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Elementary Forms of Religious Life

When reading The Elementary Forms of Religious Life, it is easy to think Durkheim is cynical about religion. After all, according to Durkheim, religion is nothing more than a social invention. However, religion, like the division of labor, serves an important function—it is a collective representation of society’s ideals. Religion, for Durkheim, is comprised of a “whole world of feelings, ideas, and images that follow their own laws once they are born.” Keep this in mind as you answer the following questions.


1. The first part of the reading is about Durkheim’s methodological choices. According to Durkheim, what is it about so-called “primitive societies” that makes something as complicated as religion easier to understand?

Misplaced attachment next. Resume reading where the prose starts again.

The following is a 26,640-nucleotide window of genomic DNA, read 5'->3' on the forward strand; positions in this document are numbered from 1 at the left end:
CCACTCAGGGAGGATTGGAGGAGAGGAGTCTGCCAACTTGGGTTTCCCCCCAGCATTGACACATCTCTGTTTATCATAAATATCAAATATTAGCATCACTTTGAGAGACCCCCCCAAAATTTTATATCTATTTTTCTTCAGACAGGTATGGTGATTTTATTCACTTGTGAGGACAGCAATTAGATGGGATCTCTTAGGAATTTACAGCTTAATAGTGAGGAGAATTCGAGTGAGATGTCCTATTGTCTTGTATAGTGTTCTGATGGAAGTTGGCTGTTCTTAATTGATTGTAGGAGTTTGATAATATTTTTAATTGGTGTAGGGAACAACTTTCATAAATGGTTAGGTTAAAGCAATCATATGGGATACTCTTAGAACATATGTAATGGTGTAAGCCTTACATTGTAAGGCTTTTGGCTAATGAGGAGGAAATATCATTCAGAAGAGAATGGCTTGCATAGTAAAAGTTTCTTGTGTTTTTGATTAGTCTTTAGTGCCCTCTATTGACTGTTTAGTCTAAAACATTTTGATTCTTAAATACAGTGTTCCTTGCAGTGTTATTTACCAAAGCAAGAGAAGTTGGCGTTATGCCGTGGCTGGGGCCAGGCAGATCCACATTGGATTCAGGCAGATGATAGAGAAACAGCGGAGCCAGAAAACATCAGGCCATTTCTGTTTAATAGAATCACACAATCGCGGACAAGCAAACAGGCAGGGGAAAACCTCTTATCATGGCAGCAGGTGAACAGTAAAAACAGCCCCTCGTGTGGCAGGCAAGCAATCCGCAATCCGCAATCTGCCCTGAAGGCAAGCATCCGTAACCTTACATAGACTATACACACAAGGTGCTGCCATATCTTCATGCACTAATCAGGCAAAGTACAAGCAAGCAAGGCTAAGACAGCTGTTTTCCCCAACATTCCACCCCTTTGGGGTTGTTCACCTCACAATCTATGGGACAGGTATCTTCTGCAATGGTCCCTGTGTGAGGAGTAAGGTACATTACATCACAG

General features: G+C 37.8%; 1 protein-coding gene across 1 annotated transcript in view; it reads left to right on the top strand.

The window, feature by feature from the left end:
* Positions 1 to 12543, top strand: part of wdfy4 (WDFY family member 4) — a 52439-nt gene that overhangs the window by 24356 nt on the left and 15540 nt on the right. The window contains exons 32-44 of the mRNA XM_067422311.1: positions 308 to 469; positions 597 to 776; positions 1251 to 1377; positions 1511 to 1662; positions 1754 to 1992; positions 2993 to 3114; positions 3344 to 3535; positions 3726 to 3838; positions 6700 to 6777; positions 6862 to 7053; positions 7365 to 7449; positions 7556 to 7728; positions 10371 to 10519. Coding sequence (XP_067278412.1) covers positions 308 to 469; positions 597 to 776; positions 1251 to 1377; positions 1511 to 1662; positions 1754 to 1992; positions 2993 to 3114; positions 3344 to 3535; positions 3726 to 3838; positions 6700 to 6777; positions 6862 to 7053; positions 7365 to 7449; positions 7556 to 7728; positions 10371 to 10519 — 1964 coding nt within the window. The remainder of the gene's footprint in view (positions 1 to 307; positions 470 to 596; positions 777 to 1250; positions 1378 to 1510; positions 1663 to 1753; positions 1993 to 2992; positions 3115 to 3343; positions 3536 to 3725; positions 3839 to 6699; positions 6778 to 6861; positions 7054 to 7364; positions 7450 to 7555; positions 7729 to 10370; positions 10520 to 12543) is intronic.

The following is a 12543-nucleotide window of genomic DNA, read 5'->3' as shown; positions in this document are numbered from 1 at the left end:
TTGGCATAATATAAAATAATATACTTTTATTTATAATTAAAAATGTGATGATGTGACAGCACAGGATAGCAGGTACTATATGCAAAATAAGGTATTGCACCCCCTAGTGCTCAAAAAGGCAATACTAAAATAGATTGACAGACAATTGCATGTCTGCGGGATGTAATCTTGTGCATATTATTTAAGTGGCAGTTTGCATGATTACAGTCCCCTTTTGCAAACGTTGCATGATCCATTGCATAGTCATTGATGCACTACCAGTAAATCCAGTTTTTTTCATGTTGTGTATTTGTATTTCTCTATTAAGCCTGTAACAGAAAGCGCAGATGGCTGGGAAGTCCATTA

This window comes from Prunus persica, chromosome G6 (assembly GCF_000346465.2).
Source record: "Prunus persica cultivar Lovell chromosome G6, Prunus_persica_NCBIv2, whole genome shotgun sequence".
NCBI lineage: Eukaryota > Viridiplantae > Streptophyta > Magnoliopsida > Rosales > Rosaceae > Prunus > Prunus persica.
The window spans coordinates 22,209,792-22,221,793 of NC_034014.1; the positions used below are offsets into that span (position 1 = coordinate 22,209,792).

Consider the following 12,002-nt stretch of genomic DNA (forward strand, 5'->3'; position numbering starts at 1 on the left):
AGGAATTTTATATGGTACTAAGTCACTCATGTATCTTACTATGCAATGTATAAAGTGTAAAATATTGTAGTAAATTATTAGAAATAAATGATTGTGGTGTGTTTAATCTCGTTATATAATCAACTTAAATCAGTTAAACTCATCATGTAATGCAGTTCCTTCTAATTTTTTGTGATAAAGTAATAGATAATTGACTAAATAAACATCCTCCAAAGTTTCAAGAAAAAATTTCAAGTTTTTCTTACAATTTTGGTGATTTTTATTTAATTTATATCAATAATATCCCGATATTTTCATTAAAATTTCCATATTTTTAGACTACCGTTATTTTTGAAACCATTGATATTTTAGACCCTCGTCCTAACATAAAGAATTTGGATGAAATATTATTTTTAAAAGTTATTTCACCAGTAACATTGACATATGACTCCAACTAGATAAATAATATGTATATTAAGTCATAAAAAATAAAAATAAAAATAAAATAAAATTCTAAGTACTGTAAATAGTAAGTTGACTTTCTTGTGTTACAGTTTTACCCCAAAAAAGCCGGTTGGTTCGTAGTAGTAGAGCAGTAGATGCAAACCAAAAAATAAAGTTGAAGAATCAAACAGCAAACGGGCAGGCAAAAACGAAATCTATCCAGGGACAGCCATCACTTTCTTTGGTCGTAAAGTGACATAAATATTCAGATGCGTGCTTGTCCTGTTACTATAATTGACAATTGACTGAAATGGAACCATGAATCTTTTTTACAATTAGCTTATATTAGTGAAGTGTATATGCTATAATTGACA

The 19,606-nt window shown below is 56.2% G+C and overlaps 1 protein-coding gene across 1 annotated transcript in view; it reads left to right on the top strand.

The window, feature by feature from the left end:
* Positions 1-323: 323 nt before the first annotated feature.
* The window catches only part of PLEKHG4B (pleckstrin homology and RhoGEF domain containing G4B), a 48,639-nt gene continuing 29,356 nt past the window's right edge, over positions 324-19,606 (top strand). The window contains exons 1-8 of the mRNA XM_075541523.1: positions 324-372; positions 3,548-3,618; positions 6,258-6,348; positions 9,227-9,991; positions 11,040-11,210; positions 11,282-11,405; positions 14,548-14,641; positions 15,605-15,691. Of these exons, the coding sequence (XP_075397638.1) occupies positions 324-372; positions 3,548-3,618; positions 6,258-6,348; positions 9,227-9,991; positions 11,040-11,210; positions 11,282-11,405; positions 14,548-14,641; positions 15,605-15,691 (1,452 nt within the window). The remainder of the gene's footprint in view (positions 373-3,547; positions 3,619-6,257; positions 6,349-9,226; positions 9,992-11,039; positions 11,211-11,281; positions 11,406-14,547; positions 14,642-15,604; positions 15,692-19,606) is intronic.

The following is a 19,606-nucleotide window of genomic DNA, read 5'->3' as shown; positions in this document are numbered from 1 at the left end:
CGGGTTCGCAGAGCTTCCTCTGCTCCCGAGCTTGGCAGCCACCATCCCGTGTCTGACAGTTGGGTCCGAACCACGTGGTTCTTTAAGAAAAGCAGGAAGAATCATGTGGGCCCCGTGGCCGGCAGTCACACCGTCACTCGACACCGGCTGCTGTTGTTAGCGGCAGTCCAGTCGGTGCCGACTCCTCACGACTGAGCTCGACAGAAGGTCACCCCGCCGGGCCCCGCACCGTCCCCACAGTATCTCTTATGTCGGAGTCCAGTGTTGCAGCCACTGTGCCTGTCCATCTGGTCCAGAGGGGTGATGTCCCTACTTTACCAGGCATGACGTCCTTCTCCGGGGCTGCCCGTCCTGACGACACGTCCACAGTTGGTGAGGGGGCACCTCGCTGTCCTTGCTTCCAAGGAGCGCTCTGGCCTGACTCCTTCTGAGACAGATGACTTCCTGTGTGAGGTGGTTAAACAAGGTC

2. According to Durkheim, why do we have to be social beings in order to have and follow ideals, and what does this tell us about the important function religion serves in modern society?

3. According to Durkheim, all religions have something in common—a sense of the sacred and the profane. We can take those ideas and apply them to many parts of social life. Think of a concrete example of when you’ve experienced a feeling of collective effervescence that was tied to something sacred. What did the sacred represent, and what types of rituals did you practice to keep it separate from the profane?

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